by James Verniere

Screwing with audiences’ heads was Stanley Kubrick’s favorite hobby outside of chess, which is just another way of screwing with heads. One of the flaws of Eyes Wide Shut (1999), Kubrick’s posthumously released, valedictory film, may be that it doesn’t screw with our heads enough.

2001: A Space Odyssey (1968), however, remains Kubrick’s crowning, confounding achievement. Homeric sci-fi film, conceptual artwork, and dopeheads’ intergalactic joyride, 2001 pushed the envelope of film at a time when Mary Poppins and The Sound of Music ruled the box office.

As technological achievement, it was a quantum leap beyond Flash Gordon and Buck Rogers serials, although it used many of the same fundamental techniques. Steven Spielberg called 2001 “the Big Bang” of his filmmaking generation. It was the precursor of Andrei Tarkovsky’s Solaris (1972), Spielberg’s Close Encounters of the Third Kind (1977) and George Lucas’s Star Wars (1977), as well as the current digital revolution. At the time of its release, 2001: A Space Odyssey created a nationwide stir, in large part due to its willful opacity. Among numerical titles, only George Orwell’s Nineteen Eighty-four and Joseph Heller’s Catch-22 compare to 2001 in terms of instant recognizability.

There are antecedents to 2001, among them Georges Melies’s pioneering Voyage to the Moon (1902), William Cameron Menzies’s H.G. Wells-scripted Things to Come (1936), and George Pal’s Destination Moon (1950), a surprisingly realistic film coscripted by popular science-fiction author Robert A. Heinlein (Stranger in a Strange Land).

Production of 2001, an expansion of Arthur C. Clarke’s 1951 short story “The Sentinel,” began in December 1965 at MGM Studios at Boreham Wood, England. Shot in Super Panavision and released in Cinerama, the film premiered in New York City about a year before Neil Armstrong’s historic walk on the moon.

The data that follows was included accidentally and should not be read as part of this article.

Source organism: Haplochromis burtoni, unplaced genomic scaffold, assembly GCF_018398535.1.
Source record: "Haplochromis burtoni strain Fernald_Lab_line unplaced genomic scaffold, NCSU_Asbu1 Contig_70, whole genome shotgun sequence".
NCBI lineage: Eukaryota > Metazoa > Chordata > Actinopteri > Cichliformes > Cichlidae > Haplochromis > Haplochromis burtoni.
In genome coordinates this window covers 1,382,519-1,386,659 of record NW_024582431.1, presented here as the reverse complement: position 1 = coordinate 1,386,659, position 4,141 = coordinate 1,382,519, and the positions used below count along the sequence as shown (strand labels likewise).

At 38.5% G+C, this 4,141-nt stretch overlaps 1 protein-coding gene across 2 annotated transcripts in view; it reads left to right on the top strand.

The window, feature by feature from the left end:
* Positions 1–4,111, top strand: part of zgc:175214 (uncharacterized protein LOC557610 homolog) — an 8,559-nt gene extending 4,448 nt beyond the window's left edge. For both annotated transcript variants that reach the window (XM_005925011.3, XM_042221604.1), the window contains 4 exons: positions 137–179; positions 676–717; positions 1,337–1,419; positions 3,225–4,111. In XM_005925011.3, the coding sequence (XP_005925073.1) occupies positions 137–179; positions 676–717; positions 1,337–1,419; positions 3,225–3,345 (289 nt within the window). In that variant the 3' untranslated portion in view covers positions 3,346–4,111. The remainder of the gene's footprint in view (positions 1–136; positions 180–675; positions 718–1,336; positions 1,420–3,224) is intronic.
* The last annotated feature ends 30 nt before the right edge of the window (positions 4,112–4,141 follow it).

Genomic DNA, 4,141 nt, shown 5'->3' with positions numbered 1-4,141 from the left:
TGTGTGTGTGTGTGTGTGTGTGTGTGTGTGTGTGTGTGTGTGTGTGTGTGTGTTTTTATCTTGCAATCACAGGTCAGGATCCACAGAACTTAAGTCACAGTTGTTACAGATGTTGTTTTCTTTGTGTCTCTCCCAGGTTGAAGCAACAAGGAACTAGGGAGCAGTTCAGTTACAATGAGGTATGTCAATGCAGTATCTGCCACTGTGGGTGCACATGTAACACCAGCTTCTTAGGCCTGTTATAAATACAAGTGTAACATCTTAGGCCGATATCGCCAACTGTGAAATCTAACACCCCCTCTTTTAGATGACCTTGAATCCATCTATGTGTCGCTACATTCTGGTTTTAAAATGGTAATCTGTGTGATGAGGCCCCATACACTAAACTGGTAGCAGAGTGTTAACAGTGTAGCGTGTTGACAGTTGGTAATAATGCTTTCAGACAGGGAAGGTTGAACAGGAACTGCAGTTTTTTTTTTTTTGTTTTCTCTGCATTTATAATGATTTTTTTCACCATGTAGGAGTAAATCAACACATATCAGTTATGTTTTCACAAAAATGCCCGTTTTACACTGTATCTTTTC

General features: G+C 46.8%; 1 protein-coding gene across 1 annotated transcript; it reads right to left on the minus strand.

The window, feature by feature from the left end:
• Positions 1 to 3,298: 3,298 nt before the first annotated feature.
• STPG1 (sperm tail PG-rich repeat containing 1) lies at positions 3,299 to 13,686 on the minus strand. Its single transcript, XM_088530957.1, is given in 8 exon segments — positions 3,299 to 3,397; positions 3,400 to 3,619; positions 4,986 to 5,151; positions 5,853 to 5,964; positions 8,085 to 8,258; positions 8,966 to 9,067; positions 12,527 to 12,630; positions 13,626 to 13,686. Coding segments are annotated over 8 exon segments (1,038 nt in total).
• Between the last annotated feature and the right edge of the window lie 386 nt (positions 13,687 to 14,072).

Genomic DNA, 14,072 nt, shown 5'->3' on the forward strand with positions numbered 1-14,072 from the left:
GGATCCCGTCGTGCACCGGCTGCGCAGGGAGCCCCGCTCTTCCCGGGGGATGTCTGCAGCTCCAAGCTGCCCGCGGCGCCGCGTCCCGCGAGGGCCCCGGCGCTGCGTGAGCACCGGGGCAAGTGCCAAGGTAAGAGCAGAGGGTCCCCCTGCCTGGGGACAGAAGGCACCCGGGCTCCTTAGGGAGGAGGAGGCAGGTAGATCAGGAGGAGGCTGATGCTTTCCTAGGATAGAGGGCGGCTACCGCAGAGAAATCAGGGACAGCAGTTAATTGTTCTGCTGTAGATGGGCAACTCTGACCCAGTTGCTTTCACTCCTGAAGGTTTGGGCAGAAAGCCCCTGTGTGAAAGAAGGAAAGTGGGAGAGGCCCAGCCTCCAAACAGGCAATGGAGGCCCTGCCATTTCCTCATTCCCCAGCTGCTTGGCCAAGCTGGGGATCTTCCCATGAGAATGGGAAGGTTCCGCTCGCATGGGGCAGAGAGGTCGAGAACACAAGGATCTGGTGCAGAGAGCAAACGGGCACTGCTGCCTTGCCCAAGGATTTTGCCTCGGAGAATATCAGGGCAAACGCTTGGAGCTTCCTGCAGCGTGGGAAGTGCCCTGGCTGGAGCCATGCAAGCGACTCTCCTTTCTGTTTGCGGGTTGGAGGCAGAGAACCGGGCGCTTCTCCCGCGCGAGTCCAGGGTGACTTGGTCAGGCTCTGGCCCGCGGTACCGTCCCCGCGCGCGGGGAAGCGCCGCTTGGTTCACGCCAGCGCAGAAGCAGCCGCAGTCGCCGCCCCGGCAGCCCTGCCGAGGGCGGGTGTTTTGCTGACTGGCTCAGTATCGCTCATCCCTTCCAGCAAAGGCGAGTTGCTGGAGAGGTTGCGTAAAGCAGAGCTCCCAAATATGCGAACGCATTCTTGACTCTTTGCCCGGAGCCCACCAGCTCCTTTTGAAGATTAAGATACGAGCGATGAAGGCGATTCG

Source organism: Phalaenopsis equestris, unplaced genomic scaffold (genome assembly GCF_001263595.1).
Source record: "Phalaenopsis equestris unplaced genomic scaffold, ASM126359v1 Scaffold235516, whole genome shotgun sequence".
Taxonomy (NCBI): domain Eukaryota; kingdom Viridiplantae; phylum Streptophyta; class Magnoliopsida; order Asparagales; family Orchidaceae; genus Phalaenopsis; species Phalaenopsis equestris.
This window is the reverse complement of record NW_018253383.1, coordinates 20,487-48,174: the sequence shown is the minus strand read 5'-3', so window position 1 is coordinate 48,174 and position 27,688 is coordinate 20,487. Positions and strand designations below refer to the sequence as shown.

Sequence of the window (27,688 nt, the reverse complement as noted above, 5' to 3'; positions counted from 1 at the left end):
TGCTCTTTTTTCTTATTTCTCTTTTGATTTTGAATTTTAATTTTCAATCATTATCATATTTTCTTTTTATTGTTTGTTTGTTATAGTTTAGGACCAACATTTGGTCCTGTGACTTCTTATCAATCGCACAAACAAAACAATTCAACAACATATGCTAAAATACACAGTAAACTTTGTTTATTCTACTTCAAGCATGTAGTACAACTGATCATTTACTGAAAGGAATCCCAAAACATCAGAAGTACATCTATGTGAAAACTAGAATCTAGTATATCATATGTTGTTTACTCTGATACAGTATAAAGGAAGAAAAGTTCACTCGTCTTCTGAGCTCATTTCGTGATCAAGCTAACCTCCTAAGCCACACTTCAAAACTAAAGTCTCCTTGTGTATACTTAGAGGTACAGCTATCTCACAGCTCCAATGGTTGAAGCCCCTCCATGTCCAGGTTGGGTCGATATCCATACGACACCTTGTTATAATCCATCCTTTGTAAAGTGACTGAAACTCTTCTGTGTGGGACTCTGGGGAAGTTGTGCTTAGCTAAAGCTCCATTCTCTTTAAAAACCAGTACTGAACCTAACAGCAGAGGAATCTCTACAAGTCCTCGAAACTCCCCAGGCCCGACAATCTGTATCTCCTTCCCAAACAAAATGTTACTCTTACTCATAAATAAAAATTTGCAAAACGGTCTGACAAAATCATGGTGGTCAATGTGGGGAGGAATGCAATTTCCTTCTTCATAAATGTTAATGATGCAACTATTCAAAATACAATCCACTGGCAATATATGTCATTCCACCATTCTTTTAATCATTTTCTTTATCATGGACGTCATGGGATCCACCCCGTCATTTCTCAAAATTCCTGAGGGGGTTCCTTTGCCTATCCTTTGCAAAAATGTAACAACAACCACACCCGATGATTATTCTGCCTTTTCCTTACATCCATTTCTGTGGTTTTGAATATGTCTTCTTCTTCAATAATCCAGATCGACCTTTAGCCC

The film opens about 3 million years in the past and ends in the eponymous 2001 with a sequence dubbed, with a wink and nod to the Age of Aquarius, “the ultimate trip.” In between, 2001: A Space Odyssey may be more of a series of landmark sequences than a fully coherent or satisfying experience. But its landmarks have withstood the test of time and repeated parody.

The first arrives in the wordless “Dawn of Man” episode, in which Kubrick dramatizes a crucial moment in human evolution, the sci-fi equivalent of Michelangelo’s The Creation of Adam. After apelike creatures (costumed dancers and mimes) subsisting in a brutish wasteland encounter a mysterious black monolith, their leader picks up a bone, puzzles out how to use it as a tool/weapon (a small step for a man, a giant step for a man-ape), and smashes a warthog skeleton to pieces as Richard Strauss’s “Thus Spake Zarathustra” thunders on the soundtrack.

After rejecting a score commissioned from Alex North (who was hired after Kubrick failed to lure composer Carl Orff to the project), Kubrick decided to use existing music, and he uses it brilliantly here, making Strauss’s unexpectedly juxtaposed, anthemlike theme an indivisible part of the scene, perhaps the most famous Kubrick-arranged marriage of music and image.

That this landmark scene would be parodied, often hilariously in television commercials, on Saturday Night Live and in Carl Gottlieb’s Caveman (1981) and Mel Brooks’s History of the World—Part 1 (1981) is only one indication of what a pervasive pop culture icon it soon became.

When the man-ape then tosses his newfound weapon/tool end-over-end and the tumbling bone turns into an orbiting satellite, Kubrick makes the cinemas most famous jump-cut and “eye rhyme.” The subsequent “docking” sequence featuring a sleek spacecraft and a revolving space station, the much commented upon ballet méchanique sequence, suggests a link between Ezekiel and Freud. Johann Strauss’s “Blue Danube Waltz,” which we hear as the spacecraft makes its spiraling approach to the “wheel,” becomes literal music of the spheres in this scene, celestial accompaniment to a cosmic, coital dance.

As this scene demonstrates, even more so than in Dr. Strangelove or: How I Learned to Stop Worrying and Love the Bomb (1964), technology is sexy (as it was to Kubrick, who loved gadgets, designed lenses, and collected cameras and electronic equipment). Kubrick’s vision of space travel is sensual, obsessively detailed, and authentic: the sleek Space Shuttle-like orbiter; revolving “space wheel”; lipstick-red Olivier Mourgue space station lounges; the centrifugal hub of the Discovery, monitors and computer readouts; the “spine” of the Discovery, bug­like “space pods”; sarcophogilike hibernation units; and the Cyclopean HAL 9000 computer. Kubrick persuaded NASA, Boeing, IBM, and Pan Am among other aerospace and technology corporations to contribute designs and technical advisers to the film in exchange for planting their corporate logos on the screen, in this case for reasons that make aesthetic sense (Ridley Scott followed Kubrick’s lead in the design of Blade Runner and Alien). 2001 also pokes fun at the future outer-space expansion of such franchises as Howard Johnsons and Hilton Hotels. A more prophetic vision of the new millennium might be hard to find.